Trans fats have been linked to higher cholesterol levels and heart disease, which is why the FDA called for a ban on trans fats from the American food supply in 2015. But the World Health Organization (WHO) has gone even further and urged for a ban on trans fats from the global food supply by 2023.
The harmful trans fats, which are found in some cooking oils, margarine, and shortening (most commonly in processed food and baked goods) are believed to be responsible for about 500,000 premature deaths from heart disease every year, according to the WHO. On May 14, the WHO announced its initiative called REPLACE, which is a guide that will help countries eliminate trans fats worldwide by 2023.
In 2015, the FDA ruled that partially hydrogenated oils, the main source of trans fats, were no longer "generally recognized as safe." Although the United States has taken steps to eliminate trans fats completely by 2018, and Denmark banned trans fats from the food supply in 2003, there are other countries that still have a widespread use of trans fats.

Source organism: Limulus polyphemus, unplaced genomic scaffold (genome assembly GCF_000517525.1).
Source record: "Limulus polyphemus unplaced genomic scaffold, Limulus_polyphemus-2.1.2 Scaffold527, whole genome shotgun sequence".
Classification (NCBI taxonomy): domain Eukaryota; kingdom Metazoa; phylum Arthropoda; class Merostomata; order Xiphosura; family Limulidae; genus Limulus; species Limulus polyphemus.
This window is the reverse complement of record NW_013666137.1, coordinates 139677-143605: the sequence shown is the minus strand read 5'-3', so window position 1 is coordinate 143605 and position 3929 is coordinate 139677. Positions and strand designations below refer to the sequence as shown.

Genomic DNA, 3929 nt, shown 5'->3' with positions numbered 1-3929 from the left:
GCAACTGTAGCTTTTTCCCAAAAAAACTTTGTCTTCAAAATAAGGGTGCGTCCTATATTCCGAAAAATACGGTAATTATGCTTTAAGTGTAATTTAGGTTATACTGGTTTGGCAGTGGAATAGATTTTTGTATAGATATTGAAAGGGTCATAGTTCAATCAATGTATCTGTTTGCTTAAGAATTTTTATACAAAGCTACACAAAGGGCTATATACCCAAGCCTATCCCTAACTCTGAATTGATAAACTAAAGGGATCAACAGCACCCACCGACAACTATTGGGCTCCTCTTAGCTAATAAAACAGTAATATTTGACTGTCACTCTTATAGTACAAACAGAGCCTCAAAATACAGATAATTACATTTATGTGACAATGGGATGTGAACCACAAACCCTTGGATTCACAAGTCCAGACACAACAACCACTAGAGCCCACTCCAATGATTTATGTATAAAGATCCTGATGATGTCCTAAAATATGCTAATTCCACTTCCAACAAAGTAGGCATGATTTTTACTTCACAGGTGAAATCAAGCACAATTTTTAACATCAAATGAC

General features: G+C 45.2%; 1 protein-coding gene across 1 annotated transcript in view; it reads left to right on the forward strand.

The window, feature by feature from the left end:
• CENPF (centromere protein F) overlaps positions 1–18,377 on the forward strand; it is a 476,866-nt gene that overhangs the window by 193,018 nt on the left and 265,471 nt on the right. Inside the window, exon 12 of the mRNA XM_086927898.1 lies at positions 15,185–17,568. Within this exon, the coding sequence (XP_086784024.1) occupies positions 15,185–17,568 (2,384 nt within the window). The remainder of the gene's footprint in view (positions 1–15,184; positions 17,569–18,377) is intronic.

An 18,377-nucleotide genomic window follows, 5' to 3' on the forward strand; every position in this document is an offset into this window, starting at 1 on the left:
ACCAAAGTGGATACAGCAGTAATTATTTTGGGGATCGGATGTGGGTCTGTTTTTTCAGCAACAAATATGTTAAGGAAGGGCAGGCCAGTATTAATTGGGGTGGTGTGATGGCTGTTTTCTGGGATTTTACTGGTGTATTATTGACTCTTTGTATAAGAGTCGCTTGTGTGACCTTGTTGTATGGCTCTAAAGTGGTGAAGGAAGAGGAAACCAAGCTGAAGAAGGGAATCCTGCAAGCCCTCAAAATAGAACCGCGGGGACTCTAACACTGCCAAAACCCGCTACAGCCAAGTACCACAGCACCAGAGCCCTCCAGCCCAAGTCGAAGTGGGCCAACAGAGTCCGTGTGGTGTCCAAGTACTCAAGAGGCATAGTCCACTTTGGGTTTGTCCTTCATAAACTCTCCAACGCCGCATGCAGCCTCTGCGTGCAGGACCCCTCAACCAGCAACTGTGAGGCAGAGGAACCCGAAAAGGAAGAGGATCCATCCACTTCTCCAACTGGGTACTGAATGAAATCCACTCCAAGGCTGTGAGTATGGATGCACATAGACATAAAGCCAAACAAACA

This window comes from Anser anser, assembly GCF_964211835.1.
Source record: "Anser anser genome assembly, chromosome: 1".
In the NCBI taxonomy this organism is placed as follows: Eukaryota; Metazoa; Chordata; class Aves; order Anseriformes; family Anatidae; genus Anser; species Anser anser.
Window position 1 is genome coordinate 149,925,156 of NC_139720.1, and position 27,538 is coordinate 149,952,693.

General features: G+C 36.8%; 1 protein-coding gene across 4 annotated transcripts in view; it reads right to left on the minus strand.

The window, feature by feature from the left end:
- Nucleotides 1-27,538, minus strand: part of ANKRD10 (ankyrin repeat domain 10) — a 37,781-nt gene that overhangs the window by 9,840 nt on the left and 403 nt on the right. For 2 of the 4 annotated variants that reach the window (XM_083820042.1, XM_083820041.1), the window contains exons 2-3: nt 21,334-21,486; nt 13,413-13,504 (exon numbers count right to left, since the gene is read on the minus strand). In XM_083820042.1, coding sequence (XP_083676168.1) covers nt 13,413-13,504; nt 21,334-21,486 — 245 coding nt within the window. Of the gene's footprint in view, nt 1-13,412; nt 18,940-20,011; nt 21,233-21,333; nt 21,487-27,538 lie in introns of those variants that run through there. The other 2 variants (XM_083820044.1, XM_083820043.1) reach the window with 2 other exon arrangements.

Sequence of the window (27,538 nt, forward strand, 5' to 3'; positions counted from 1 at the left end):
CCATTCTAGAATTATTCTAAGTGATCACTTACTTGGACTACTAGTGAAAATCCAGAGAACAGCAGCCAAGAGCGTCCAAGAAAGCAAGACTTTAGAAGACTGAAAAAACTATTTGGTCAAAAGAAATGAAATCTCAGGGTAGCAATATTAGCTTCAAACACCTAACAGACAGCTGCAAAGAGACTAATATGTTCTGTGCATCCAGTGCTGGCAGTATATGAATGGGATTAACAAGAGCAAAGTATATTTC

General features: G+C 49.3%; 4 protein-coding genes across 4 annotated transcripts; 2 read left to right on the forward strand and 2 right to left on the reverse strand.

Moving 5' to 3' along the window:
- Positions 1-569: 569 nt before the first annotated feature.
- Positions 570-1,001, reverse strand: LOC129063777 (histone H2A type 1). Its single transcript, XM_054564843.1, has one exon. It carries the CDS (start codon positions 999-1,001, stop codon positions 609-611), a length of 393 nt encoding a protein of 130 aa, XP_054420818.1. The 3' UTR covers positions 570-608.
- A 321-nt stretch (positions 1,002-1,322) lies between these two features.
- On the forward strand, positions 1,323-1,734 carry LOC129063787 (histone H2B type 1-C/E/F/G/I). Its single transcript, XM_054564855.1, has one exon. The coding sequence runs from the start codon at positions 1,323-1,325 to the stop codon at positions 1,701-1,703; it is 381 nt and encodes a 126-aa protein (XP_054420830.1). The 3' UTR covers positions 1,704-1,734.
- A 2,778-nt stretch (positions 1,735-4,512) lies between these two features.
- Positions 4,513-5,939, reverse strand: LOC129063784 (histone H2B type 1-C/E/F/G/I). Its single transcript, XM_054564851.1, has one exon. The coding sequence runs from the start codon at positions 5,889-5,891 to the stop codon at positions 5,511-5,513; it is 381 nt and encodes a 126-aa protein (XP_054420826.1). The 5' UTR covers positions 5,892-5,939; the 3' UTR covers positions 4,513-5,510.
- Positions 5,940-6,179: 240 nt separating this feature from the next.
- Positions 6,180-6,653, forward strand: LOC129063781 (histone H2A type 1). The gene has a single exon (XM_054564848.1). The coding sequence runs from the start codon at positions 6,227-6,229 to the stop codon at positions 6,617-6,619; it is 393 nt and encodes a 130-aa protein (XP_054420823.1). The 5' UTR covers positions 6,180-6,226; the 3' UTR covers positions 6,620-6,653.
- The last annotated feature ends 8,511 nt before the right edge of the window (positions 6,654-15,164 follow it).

"There are countries where the risk is particularly high. In South Asian countries, they have very, very high risk of heart disease and high intakes of trans fats," said Dr. Francesco Branca, director of the Department of Nutrition for Health and Development at the WHO in Geneva, Switzerland, according to CNN.
The WHO can't enact a global ban of trans fats, but the REPLACE initiative may urge countries to give them up entirely. REPLACE stands for review dietary sources, promote use of healthier fats, legislate, assess changes, create awareness, and enforce. Hopefully, all countries take the necessary steps to eliminate trans fats from the global food supply.